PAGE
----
||This is not a Wikipedia article: It is an individual user's work in progress page, and may be incomplete and/or unreliable.
For guidance on developing this draft, see Wikipedia:So you made a userspace draft. This draft was last edited two years ago .
“ERISA Reimbursement” is the terminology utilized to describe an ERISA Plan’s effort to require that it be paid back for medical bills expended on behalf of a Participant or Beneficiary of the ERISA Plan. The concept of “reimbursement” can be traced to the traditional doctrine of “Subrogation,” but it exists today without the traditional safeguards established in the development of the law concerning subrogation. When an insurer pays a claim to an insured, the insurer generally has the right to “step in the shoes” of the insured for the purpose of recapturing that money by pursuing a claim against the tortfeasor who may be liable for the loss. An ERISA plan’s “right of reimbursement” is essentially a subrogation claim. Although there are subtle legal distinctions between “subrogation” and “reimbursement,” these devices are essentially the same. Unfortunately, there is little or no oversight on the ability of ERISA Plans (and their insurers) to pursue reimbursement claims. Historically, subrogation actions were limited at common law to matters involving property damage claims, with subrogation on personal injury claims being specifically prohibited. Authority for “ERISA reimbursement" claims is attributed to federal preemption under the auspices of ERISA which was enacted in 1974. At the time ERISA was enacted by Congress, however, subrogation for health insurers was uniformly prohibited in the United States. Such claims were deemed unlawful in all jurisdictions.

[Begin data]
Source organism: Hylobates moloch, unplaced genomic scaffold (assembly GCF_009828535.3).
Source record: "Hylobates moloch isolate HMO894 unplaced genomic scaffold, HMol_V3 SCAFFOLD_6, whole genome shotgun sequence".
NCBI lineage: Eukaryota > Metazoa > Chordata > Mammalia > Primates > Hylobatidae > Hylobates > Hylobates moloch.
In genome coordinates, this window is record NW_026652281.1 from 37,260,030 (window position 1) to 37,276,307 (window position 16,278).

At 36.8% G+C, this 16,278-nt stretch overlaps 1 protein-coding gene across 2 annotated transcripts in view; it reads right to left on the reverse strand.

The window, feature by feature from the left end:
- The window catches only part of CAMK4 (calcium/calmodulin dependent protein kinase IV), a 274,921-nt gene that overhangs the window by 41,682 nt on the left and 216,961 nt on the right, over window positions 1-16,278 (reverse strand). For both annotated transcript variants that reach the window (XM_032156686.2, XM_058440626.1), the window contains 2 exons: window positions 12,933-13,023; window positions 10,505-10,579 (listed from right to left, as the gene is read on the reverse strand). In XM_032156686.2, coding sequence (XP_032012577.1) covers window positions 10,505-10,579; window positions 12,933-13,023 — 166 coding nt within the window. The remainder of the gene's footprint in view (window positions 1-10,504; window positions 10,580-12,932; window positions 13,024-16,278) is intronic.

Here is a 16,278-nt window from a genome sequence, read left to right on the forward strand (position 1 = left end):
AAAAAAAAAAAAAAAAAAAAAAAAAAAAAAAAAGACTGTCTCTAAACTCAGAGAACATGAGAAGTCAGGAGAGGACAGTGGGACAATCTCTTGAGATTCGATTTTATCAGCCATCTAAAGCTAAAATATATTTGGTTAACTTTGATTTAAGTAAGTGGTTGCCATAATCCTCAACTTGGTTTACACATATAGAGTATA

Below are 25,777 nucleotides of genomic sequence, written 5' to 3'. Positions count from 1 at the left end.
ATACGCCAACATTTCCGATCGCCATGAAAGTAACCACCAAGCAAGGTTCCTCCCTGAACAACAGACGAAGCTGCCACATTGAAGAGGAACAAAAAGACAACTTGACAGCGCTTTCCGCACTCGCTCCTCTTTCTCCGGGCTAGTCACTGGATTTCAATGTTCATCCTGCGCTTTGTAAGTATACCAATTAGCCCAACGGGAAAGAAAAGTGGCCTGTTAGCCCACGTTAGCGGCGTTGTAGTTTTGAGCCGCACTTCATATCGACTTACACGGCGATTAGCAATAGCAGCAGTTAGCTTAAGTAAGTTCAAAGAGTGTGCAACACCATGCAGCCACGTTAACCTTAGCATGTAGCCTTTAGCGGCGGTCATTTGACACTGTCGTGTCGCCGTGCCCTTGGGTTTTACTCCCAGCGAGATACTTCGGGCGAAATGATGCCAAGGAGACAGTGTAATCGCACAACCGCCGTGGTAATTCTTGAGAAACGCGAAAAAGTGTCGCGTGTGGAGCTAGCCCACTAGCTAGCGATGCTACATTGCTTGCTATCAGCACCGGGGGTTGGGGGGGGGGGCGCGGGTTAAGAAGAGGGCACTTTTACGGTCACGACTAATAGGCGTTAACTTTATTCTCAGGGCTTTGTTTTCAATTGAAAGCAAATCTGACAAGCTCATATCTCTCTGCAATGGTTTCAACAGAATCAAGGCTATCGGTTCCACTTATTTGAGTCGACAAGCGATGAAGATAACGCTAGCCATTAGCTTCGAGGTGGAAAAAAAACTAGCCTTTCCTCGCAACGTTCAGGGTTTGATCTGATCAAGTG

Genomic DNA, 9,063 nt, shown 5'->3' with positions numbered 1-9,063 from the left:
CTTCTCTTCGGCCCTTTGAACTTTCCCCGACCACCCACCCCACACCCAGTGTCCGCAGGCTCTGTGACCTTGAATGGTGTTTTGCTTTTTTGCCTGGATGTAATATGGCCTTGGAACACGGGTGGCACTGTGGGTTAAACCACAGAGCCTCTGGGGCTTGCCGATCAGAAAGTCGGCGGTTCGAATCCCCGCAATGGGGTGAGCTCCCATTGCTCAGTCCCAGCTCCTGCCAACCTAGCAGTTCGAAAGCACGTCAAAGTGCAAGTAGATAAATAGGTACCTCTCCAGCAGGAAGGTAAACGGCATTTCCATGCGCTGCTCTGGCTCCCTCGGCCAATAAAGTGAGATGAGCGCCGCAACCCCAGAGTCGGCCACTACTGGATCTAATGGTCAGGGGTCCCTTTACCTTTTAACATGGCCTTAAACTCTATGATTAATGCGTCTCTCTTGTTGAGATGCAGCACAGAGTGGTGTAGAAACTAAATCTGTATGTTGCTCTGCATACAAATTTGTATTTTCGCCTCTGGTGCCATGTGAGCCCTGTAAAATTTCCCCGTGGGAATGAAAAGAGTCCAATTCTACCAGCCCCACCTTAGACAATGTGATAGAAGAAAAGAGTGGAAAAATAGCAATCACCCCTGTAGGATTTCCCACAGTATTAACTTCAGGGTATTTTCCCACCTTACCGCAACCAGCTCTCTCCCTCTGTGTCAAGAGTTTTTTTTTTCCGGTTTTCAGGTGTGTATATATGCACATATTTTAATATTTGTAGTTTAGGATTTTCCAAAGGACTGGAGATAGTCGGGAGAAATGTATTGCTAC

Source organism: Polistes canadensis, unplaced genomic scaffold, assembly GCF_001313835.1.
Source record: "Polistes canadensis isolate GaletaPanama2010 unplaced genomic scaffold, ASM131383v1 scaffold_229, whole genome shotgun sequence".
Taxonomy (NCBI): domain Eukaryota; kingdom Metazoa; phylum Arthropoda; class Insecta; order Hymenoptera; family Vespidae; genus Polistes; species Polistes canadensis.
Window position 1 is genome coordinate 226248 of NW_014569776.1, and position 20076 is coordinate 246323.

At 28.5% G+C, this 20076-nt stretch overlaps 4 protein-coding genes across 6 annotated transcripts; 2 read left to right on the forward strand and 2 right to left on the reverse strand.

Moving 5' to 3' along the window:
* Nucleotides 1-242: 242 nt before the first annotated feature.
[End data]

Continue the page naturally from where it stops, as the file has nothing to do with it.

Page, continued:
The first reported judicial decision involving an effort of a health insurer to seek subrogation on a personal injury claim is the 1982 decision in Frost v. Porter Leasing Corp., 436 N.E.2d 387 (Mass. 1982) in which subrogation was denied. “ERISA reimbursement” claims began arising in the late 1980s and have been resisted by some federal courts. The health insurance industry has taken advantage of federal preemption under ERISA to advance -- in an unchecked fashion -- its own interest over the interests of those who are insured. According to industry statistics, ERISA plans and related insurers are collecting close to $1 billion per year through the seizure of tort recoveries or other contractual payments received by insured personal injury victims. The plans aggressively pursue reimbursement on a "first dollar priority" basis with no consideration of the impact reimbursement leaves upon the insured. Although proponents of ERISA Reimbursement argue that these recoveries flow to the benefit of other insureds, such has never been established. In reality, these recoveries are treated as sources of profit for the insurers and those engaged in the collection business itself. The coveted status of federal preemption – i.e., complete freedom from governmental oversight -- in the matter of reimbursement is not only enjoyed by ERISA plans, but also by stop loss insurers and other related insurers doing business through ERISA plans. These insurers furtively mold their coverages and policy provisions to fall under federal preemption and then mandate "first dollar priority"on their self-granted reimbursement claims. There have been numerous cases where a “normal person” sustains catastrophic injuries resulting in permanent disability, quadriplegia, paraplegia, and/or permanent confinement in long term care facility and the plan has successfully sought repayment of the medical bills despite the fact there is no money remaining for injured beneficiary. Plans have shown no hesitation in suing permanently disabled beneficiaries in an effort to seize the entire tort recovery intended for the beneficiary.